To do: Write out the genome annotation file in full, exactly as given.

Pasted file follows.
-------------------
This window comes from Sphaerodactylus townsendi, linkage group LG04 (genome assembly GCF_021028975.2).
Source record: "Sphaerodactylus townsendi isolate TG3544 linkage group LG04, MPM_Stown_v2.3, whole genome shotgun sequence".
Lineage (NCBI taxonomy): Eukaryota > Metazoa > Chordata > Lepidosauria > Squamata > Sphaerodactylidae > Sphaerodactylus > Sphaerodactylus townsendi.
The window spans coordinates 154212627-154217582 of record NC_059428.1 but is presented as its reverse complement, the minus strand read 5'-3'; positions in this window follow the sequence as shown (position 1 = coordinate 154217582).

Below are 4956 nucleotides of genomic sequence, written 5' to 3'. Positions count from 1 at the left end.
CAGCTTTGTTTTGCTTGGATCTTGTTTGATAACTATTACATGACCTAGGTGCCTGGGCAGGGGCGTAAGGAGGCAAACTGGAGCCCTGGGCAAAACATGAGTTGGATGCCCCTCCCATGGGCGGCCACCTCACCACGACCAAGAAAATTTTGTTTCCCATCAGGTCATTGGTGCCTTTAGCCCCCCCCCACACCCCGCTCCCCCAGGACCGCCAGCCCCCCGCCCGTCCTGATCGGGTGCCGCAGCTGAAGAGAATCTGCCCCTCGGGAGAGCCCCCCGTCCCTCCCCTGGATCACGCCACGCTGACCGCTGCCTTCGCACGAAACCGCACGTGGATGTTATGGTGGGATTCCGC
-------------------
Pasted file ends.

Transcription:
This window comes from Sphaerodactylus townsendi, linkage group LG04 (genome assembly GCF_021028975.2).
Source record: "Sphaerodactylus townsendi isolate TG3544 linkage group LG04, MPM_Stown_v2.3, whole genome shotgun sequence".
Lineage (NCBI taxonomy): Eukaryota > Metazoa > Chordata > Lepidosauria > Squamata > Sphaerodactylidae > Sphaerodactylus > Sphaerodactylus townsendi.
The window spans coordinates 154212627-154217582 of record NC_059428.1 but is presented as its reverse complement, the minus strand read 5'-3'; positions in this window follow the sequence as shown (position 1 = coordinate 154217582).

Below are 4956 nucleotides of genomic sequence, written 5' to 3'. Positions count from 1 at the left end.
CAGCTTTGTTTTGCTTGGATCTTGTTTGATAACTATTACATGACCTAGGTGCCTGGGCAGGGGCGTAAGGAGGCAAACTGGAGCCCTGGGCAAAACATGAGTTGGATGCCCCTCCCATGGGCGGCCACCTCACCACGACCAAGAAAATTTTGTTTCCCATCAGGTCATTGGTGCCTTTAGCCCCCCCCCACACCCCGCTCCCCCAGGACCGCCAGCCCCCCGCCCGTCCTGATCGGGTGCCGCAGCTGAAGAGAATCTGCCCCTCGGGAGAGCCCCCCGTCCCTCCCCTGGATCACGCCACGCTGACCGCTGCCTTCGCACGAAACCGCACGTGGATGTTATGGTGGGATTCCGC